Putting down Roots at Mile End
An exhibition celebrating the beauty of Islamic and Medieval European manuscripts was celebrated at The Art Pavilion this month.
The exhibition of manuscripts known as Carpet Pages was hosted by the Mile End Gallery focusing on the theme of roots, with work from the next generation of artistic talent from all over the world.
Twenty-three graduates of The Prince’s Foundation’s MA Visual Islamic and Traditional Arts programme exhibited their interpretations of these exquisitely-detailed and highly-ornamented Carpet Pages, named due to the intricate rug-like patterns that adorned the manuscripts’ pages.
Carpet Pages II: Roots is curated by Vaishali Prazmari, a graduate of The Prince’s Foundation School of Traditional Arts and Slade School of Fine Art, whose graduates also exhibited work at the event.
“Carpets are visual feasts for the eye and this second iteration in the Carpet Pages cycle promises the same,” said Vaishali. “The talented artists in this exhibition are all adept in their chosen medium and their exciting work ranges from paintings to textiles, geometry to figuration, giant sculptural pieces to tiny miniatures and traditional to contemporary art.”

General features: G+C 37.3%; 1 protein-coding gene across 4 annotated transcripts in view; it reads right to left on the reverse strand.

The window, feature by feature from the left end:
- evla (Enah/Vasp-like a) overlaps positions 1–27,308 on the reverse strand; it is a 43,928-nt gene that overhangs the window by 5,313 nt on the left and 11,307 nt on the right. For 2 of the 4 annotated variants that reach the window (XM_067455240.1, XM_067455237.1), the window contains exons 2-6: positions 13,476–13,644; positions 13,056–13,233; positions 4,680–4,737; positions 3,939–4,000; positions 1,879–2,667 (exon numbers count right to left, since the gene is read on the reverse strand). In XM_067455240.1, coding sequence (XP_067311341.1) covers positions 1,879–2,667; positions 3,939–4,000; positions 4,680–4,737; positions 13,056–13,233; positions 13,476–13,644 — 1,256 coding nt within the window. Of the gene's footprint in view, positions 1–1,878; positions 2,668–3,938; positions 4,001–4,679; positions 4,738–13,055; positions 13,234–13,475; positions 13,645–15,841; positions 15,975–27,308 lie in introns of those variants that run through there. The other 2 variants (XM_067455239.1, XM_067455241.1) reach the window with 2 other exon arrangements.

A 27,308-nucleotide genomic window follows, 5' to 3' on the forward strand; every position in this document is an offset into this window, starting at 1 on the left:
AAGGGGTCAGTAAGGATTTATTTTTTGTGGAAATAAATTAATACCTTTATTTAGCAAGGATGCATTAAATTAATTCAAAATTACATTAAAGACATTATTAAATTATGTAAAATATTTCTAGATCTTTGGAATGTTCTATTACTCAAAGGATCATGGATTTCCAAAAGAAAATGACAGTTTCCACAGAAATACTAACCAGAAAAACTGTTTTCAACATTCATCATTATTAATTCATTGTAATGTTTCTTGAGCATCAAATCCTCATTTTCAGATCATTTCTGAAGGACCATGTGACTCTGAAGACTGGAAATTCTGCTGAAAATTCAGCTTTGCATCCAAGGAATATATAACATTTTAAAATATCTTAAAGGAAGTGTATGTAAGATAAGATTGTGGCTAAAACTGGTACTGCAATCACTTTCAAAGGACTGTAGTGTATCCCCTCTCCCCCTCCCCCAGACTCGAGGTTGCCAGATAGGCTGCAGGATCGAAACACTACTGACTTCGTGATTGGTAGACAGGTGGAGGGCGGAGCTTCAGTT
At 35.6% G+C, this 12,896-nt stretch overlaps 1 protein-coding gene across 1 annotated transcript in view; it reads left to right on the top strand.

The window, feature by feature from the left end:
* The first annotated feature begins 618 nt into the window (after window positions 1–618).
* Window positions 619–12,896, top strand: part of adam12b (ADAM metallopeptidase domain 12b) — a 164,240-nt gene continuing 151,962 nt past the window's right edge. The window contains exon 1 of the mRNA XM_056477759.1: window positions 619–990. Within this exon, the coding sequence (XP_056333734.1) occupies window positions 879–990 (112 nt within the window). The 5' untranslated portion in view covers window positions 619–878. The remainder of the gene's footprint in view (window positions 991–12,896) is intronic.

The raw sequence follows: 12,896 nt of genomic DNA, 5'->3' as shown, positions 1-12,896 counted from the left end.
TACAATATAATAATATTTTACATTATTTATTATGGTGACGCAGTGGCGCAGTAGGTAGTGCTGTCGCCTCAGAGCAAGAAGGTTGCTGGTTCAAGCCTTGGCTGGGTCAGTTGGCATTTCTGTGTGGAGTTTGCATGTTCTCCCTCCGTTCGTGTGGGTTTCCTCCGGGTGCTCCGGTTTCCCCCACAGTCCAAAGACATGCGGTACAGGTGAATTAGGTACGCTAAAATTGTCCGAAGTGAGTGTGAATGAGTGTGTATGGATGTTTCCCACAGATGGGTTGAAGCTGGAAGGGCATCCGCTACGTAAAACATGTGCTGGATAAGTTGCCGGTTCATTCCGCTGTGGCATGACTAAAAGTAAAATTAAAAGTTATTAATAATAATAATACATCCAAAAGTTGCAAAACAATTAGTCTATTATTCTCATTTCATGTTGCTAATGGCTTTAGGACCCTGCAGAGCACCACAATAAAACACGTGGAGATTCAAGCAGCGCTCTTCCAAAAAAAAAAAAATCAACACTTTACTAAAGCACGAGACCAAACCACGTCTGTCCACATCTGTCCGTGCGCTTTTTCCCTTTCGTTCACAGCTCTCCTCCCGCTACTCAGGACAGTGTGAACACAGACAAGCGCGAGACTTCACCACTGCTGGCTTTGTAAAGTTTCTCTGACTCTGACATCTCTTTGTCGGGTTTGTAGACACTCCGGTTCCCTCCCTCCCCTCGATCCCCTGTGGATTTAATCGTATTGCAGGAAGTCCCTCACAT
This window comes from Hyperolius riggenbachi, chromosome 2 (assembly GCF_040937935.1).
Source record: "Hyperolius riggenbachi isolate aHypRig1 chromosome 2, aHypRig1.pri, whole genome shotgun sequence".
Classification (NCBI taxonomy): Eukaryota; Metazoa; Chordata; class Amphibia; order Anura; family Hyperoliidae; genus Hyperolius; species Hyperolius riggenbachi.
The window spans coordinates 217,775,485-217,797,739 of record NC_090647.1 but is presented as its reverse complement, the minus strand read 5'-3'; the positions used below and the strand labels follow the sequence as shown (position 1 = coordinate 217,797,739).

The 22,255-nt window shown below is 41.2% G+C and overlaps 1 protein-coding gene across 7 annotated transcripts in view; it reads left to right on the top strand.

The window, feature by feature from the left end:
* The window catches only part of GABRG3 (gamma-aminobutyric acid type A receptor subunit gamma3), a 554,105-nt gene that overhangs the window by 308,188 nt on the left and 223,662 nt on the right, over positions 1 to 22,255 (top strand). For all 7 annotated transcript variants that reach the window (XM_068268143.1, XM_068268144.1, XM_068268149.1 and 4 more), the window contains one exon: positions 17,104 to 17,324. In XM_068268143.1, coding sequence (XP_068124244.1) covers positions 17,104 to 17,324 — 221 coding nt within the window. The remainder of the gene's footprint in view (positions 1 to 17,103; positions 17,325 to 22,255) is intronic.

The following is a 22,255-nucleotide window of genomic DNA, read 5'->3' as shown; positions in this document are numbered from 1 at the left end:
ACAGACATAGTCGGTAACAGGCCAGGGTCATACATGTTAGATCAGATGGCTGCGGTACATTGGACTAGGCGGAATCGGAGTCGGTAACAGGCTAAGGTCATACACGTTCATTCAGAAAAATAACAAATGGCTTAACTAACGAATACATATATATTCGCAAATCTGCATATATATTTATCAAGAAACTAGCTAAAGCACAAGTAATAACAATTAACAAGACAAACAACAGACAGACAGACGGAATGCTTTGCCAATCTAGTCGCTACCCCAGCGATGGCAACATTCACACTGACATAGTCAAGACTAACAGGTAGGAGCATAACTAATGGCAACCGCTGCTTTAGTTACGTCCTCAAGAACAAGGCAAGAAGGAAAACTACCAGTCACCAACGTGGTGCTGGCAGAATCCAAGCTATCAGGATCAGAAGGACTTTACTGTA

The theme focused on 'Roots' and included physical structure of plant roots, the natural pigments and dyes made from roots used in carpet weaving, the metaphorical nature of ancestral roots, roots that link to a homeland, and feeling rooted in the earth or in a place, space or time.
“Roots can be the basic cause, origin or source of something,” said Vaishali. “They can be its seed, germ or beginning, and they can be its heart, foundation or essence.”
Amongst those exhibiting were artists Amber Khokhar and Natasha Mann. Amber Khokhar was commissioned by HRH The Prince of Wales to design a carpet for The Picture Gallery in Buckingham Palace, and Natasha Mann is a Queen Elizabeth Scholarship Trust (QEST) Scholar. In 2014 Natasha was awarded the Barakat Prize for outstanding contribution to Islamic Art and is a Radcliffe Trust grantee.
The exhibition was unique, as it combined cutting edge contemporary artists and traditional artist-craftspeople to make a ‘carpet landscape’ of ancient techniques that are increasingly inspiring contemporary art. Miniature paintings were exhibited alongside large scale sculptures referencing similar patterns and motifs.
Further details can be found at vaishaliprazmari.co.uk